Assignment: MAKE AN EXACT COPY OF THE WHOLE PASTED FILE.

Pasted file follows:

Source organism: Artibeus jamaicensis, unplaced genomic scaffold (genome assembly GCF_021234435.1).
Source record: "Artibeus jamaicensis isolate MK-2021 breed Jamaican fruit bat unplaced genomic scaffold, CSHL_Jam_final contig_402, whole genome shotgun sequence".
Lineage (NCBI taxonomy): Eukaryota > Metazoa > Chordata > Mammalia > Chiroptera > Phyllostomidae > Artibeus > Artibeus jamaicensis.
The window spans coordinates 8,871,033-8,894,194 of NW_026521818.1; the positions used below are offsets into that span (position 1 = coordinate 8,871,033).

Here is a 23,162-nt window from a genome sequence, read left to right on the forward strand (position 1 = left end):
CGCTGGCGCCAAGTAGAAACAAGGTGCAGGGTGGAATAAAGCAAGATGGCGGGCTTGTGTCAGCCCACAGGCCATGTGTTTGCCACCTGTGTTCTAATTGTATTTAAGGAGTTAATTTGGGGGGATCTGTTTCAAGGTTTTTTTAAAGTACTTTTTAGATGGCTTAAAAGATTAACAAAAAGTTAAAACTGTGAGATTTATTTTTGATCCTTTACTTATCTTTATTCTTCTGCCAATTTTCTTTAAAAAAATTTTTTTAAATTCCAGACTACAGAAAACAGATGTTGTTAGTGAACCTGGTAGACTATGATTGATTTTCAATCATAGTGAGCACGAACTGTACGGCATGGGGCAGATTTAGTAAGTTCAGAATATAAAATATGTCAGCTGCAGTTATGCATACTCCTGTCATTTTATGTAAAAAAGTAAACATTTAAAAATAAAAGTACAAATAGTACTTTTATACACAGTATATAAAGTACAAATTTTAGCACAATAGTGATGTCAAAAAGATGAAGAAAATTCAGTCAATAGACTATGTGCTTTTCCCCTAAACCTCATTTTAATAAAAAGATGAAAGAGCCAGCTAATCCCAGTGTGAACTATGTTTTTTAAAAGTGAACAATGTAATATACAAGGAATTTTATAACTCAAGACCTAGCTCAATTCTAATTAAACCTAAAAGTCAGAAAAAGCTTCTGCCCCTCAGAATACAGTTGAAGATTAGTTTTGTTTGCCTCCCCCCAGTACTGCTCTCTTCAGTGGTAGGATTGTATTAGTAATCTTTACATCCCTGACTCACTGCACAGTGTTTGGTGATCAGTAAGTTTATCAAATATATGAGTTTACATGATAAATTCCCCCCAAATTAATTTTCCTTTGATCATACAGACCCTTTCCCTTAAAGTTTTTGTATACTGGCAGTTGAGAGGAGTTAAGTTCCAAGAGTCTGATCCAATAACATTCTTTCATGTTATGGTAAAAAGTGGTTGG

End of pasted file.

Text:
Source organism: Artibeus jamaicensis, unplaced genomic scaffold (genome assembly GCF_021234435.1).
Source record: "Artibeus jamaicensis isolate MK-2021 breed Jamaican fruit bat unplaced genomic scaffold, CSHL_Jam_final contig_402, whole genome shotgun sequence".
Lineage (NCBI taxonomy): Eukaryota > Metazoa > Chordata > Mammalia > Chiroptera > Phyllostomidae > Artibeus > Artibeus jamaicensis.
The window spans coordinates 8,871,033-8,894,194 of NW_026521818.1; the positions used below are offsets into that span (position 1 = coordinate 8,871,033).

Here is a 23,162-nt window from a genome sequence, read left to right on the forward strand (position 1 = left end):
CGCTGGCGCCAAGTAGAAACAAGGTGCAGGGTGGAATAAAGCAAGATGGCGGGCTTGTGTCAGCCCACAGGCCATGTGTTTGCCACCTGTGTTCTAATTGTATTTAAGGAGTTAATTTGGGGGGATCTGTTTCAAGGTTTTTTTAAAGTACTTTTTAGATGGCTTAAAAGATTAACAAAAAGTTAAAACTGTGAGATTTATTTTTGATCCTTTACTTATCTTTATTCTTCTGCCAATTTTCTTTAAAAAAATTTTTTTAAATTCCAGACTACAGAAAACAGATGTTGTTAGTGAACCTGGTAGACTATGATTGATTTTCAATCATAGTGAGCACGAACTGTACGGCATGGGGCAGATTTAGTAAGTTCAGAATATAAAATATGTCAGCTGCAGTTATGCATACTCCTGTCATTTTATGTAAAAAAGTAAACATTTAAAAATAAAAGTACAAATAGTACTTTTATACACAGTATATAAAGTACAAATTTTAGCACAATAGTGATGTCAAAAAGATGAAGAAAATTCAGTCAATAGACTATGTGCTTTTCCCCTAAACCTCATTTTAATAAAAAGATGAAAGAGCCAGCTAATCCCAGTGTGAACTATGTTTTTTAAAAGTGAACAATGTAATATACAAGGAATTTTATAACTCAAGACCTAGCTCAATTCTAATTAAACCTAAAAGTCAGAAAAAGCTTCTGCCCCTCAGAATACAGTTGAAGATTAGTTTTGTTTGCCTCCCCCCAGTACTGCTCTCTTCAGTGGTAGGATTGTATTAGTAATCTTTACATCCCTGACTCACTGCACAGTGTTTGGTGATCAGTAAGTTTATCAAATATATGAGTTTACATGATAAATTCCCCCCAAATTAATTTTCCTTTGATCATACAGACCCTTTCCCTTAAAGTTTTTGTATACTGGCAGTTGAGAGGAGTTAAGTTCCAAGAGTCTGATCCAATAACATTCTTTCATGTTATGGTAAAAAGTGGTTGG